As a marketer, I never like to use the suffix “less” as it usually has a negative connotation. “Less” means not having; without; free from something. Words like hopeless, motionless, and helpless come to mind. So, when a system architect recently spoke to me about the products in the i.MX RT series and referred to them as being flashless, I cringed a little.
But, is being flashless such a bad thing? Yes, it means it has no flash memory on-chip, but that is actually giving customers more - More opportunity for differentiated on-chip peripherals. More options for selecting the perfect memory. And more opportunity to create cost competitive solutions.
More on-chip peripherals - Flash takes up a lot of die space on the MCU. By eliminating the flash, there is suddenly room for more differentiated features and peripherals. The i.MX RT series, for example, includes things like an advanced 2D graphics acceleration engine, LCD display controllers, camera sensor interfaces, and audio interfaces for high-performance, multi-channel audio streaming. And removing the flash allows the chip manufacturers to move to future technology nodes faster – thereby offering designers more peripherals and features in the same die space.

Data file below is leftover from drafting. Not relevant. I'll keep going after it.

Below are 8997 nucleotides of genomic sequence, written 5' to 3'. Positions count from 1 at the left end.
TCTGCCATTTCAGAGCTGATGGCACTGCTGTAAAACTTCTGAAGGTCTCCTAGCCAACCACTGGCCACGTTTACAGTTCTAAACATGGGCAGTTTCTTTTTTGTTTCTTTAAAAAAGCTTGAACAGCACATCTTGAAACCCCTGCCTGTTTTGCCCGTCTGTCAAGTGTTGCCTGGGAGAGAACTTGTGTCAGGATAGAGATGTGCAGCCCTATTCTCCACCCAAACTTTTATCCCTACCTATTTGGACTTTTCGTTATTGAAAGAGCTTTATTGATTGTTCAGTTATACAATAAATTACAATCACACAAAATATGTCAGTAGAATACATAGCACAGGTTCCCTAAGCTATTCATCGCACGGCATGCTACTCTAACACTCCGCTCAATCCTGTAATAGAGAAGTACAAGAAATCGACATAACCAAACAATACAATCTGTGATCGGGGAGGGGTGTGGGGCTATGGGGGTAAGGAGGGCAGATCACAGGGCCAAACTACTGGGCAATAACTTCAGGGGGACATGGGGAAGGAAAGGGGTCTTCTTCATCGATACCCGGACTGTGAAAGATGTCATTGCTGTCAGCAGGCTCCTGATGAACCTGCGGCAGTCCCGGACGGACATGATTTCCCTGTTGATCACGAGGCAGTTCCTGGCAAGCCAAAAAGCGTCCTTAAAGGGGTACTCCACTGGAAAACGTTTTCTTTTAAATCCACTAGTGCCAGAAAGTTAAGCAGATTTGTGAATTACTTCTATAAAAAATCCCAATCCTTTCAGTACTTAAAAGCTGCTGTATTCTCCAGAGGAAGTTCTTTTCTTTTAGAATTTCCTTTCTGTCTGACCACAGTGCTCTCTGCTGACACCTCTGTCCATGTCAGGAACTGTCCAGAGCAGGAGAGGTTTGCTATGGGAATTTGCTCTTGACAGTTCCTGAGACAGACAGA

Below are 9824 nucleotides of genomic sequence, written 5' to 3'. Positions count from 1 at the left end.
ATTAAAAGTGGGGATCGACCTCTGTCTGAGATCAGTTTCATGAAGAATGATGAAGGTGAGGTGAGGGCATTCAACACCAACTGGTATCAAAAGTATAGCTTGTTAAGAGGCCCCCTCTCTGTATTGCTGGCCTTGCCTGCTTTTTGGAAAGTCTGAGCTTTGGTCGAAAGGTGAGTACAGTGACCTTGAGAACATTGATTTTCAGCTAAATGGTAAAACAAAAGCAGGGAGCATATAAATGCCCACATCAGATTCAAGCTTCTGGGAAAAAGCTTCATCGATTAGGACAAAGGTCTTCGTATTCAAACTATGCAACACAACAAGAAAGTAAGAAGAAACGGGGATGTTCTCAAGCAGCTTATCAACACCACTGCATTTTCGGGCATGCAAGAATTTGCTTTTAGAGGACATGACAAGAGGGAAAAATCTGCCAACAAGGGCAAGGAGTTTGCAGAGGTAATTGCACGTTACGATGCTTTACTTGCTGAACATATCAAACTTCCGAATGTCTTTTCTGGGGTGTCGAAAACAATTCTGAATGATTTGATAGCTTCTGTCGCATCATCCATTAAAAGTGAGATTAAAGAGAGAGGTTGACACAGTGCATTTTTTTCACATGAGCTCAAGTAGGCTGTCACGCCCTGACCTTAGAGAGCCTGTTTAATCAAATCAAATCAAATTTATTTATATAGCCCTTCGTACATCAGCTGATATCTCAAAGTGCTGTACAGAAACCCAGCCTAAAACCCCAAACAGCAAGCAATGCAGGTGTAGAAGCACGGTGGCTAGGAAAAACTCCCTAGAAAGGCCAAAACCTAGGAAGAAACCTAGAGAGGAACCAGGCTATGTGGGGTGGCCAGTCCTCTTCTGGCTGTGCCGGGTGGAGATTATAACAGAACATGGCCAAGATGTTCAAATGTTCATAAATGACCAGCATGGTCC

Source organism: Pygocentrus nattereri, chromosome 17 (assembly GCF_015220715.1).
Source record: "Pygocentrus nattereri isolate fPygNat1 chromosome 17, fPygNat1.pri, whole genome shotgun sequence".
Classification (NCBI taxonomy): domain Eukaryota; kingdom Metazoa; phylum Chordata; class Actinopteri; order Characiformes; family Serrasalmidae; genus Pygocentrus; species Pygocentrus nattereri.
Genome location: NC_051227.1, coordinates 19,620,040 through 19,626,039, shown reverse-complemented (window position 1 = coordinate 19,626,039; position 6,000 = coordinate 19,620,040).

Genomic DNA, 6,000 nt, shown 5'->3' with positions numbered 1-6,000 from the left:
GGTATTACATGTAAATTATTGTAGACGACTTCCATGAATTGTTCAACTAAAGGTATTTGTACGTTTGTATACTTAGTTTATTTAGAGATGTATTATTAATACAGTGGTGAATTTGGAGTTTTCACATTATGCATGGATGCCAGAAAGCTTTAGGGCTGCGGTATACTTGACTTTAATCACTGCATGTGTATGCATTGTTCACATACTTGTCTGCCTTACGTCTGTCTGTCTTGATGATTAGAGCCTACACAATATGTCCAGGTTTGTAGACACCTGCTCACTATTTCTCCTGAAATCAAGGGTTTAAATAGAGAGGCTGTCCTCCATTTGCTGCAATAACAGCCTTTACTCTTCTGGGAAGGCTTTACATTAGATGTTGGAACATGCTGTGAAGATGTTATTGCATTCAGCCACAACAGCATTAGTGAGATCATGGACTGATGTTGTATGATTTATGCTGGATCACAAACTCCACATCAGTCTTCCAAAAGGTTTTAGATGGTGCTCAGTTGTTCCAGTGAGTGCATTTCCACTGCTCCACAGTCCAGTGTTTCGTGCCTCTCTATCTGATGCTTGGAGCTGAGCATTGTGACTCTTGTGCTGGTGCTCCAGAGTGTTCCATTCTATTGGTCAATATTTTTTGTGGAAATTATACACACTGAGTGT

More flexibility to find the perfect memory - Because the i.MX RT series eliminates the flash, suddenly a whole world of memory options are available to designers. i.MX RT series of crossover processors support greater design flexibility through extensive external memory interface options, including NAND, eMMC, Quad/Octal/Hyper SPI NOR Flash, and Parallel NOR Flash. The combination of high-speed interfaces for external memory and on-the-fly decryption enables secure external data storage, and the need for embedded flash is eliminated. And sourcing external flash memory is easy and low-cost. By doing a quick search online, designers will see that 2MB of quad-SPI flash is only a couple of dollars.
More competitive - Embedding flash in an MCU is expensive. Shedding the burden of on-chip flash reduces the MCU cost to the OEM and also helps enable higher frequency operation for increased processor performance—which in turn lets product designers boost capabilities, increase efficiency, and add more features.
The i.MX RT1015 is the newest addition to the popular i.MX RT Series and provides a great entry-point into the crossover processor space by providing a 500 MHz ARM Cortex-M7 core in a small LQFP package that enables 2-layer PCBs. With 128 KB SRAM, the i.MX RT1015 supports external Flash memory options, and the EVK for the i.MX RT1015 features a Quad interface with Adesto’s 128Mbit, 133MHz Quad flash memory on-board.